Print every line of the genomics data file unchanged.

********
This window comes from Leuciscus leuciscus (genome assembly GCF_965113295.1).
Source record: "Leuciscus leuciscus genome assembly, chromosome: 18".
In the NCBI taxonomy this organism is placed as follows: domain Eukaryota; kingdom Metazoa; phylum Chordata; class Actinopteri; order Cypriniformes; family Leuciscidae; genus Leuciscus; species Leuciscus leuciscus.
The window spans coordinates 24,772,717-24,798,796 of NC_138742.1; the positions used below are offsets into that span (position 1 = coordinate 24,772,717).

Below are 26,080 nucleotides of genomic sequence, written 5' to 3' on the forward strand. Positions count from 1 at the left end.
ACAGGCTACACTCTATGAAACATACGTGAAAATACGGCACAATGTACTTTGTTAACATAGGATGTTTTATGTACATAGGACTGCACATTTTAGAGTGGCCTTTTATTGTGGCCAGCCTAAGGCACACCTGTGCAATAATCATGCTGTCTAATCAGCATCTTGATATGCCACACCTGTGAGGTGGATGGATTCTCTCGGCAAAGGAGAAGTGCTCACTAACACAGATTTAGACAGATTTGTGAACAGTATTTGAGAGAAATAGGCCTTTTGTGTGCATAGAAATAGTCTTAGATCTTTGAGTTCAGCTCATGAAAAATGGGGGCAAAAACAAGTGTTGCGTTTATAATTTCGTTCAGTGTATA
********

This window comes from Leuciscus leuciscus (genome assembly GCF_965113295.1).
Source record: "Leuciscus leuciscus genome assembly, chromosome: 18".
In the NCBI taxonomy this organism is placed as follows: domain Eukaryota; kingdom Metazoa; phylum Chordata; class Actinopteri; order Cypriniformes; family Leuciscidae; genus Leuciscus; species Leuciscus leuciscus.
The window spans coordinates 24,772,717-24,798,796 of NC_138742.1; the positions used below are offsets into that span (position 1 = coordinate 24,772,717).

Below are 26,080 nucleotides of genomic sequence, written 5' to 3' on the forward strand. Positions count from 1 at the left end.
ACAGGCTACACTCTATGAAACATACGTGAAAATACGGCACAATGTACTTTGTTAACATAGGATGTTTTATGTACATAGGACTGCACATTTTAGAGTGGCCTTTTATTGTGGCCAGCCTAAGGCACACCTGTGCAATAATCATGCTGTCTAATCAGCATCTTGATATGCCACACCTGTGAGGTGGATGGATTCTCTCGGCAAAGGAGAAGTGCTCACTAACACAGATTTAGACAGATTTGTGAACAGTATTTGAGAGAAATAGGCCTTTTGTGTGCATAGAAATAGTCTTAGATCTTTGAGTTCAGCTCATGAAAAATGGGGGCAAAAACAAGTGTTGCGTTTATAATTTCGTTCAGTGTATA